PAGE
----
Draft House bill to flat fund NIH at $30.6 billion

The House of Representatives released a draft spending bill this week that gives the National Institutes of Health a flat budget of $30.6 billion in 2013.

The budget matches the president's request, thought the number is $100 million lower than what Senate appropriators approved last month, according to Science Insider.

The Association of American Medical College is disappointed that the number is flat, thought it acknowledges that the House Appropriations Subcommittee on Labor, Health and Human Services, and Education had less overall money to work with than its Senate counterpart, according to David Moore, an AAMC representative.

The bill also gives $376 million to the Institutional Development Awards programs, increasing the current level by $100 million. The administration was looking to cut $51 million from the program in order to make more states competitive for NIH funding. The Senate bill, though, would keep funding level, Science Insider reports.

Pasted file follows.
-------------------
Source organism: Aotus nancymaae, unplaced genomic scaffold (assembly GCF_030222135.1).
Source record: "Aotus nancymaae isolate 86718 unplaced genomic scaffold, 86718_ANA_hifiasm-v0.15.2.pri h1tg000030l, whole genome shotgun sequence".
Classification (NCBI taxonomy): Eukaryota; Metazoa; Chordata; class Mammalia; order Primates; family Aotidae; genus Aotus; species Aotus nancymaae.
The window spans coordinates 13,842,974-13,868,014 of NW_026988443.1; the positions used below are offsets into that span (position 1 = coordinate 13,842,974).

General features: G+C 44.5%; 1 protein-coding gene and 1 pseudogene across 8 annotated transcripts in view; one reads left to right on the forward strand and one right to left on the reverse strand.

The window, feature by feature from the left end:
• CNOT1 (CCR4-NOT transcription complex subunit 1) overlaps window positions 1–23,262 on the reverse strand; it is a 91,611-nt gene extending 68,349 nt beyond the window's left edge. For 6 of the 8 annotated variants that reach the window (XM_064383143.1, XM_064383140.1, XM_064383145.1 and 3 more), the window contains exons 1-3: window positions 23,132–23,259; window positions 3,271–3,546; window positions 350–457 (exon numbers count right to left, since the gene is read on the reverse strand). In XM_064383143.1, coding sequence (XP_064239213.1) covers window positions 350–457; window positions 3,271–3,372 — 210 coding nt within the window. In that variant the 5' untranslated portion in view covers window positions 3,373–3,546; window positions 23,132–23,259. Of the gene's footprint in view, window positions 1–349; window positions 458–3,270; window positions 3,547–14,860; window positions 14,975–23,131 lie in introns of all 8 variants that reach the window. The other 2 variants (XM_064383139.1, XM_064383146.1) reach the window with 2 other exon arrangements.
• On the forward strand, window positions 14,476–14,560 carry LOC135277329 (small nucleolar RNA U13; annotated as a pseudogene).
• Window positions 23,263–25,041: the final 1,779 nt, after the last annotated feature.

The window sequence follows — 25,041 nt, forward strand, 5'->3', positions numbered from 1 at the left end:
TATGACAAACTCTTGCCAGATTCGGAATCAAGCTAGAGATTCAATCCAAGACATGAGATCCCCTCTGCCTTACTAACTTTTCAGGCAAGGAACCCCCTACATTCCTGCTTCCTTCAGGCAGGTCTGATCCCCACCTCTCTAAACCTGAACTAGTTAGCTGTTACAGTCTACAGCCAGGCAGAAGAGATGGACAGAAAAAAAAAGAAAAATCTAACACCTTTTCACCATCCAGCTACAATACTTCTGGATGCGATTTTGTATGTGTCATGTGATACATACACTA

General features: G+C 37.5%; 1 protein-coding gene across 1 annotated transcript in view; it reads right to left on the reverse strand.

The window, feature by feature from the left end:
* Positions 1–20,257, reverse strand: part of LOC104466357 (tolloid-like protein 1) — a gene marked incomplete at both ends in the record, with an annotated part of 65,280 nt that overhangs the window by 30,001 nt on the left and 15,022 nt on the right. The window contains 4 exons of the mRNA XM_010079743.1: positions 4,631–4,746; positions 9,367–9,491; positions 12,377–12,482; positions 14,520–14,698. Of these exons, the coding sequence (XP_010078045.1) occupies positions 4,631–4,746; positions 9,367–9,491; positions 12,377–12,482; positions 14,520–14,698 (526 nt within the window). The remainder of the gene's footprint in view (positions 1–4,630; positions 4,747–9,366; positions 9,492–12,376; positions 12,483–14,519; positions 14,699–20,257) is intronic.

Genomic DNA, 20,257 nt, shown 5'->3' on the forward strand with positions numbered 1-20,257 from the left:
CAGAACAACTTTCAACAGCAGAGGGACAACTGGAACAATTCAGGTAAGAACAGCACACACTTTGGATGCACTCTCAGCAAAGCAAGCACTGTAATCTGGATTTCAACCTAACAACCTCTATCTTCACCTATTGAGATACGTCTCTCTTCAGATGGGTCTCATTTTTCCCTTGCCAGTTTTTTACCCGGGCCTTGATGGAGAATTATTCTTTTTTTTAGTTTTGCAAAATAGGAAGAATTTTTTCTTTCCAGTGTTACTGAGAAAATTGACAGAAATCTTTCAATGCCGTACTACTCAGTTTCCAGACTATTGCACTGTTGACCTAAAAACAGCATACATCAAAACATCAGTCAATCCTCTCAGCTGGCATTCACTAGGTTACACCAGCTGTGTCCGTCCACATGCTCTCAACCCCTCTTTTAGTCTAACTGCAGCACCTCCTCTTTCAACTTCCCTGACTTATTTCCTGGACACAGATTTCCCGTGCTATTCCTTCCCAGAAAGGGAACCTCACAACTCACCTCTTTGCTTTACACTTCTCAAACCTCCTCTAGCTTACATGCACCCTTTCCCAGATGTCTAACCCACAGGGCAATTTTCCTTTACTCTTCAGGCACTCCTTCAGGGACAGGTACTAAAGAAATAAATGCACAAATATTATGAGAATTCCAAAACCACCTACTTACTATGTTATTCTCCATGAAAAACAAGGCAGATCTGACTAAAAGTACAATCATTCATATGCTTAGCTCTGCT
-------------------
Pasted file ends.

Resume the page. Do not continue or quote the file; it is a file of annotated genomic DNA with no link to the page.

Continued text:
Additionally, the National Center for Advancing Translational Sciences would be funded at a flat $574 million, which is $64 million less than the president's request. The center's Cures Acceleration Network would receive the same amount as this year - $10 million.

Moore said that the AAMC is not happy with "prescriptive" language in the bill, including a stipulation that NIH support 16,670 training grants. Moore said that the agency needs more flexibility in tight fiscal times, according to Science Insider.

The AAMC is also concerned about the bill's proposal to cut the maximum salary that institutions can charge to NIH grants. Academic medical centers have already had to absorb a cut in the so-called salary cap after Congress passed such measures last year and the House figure is even lower.

Moore said that overall, "there's not a lot of good news in the bill," Science Insider reports.

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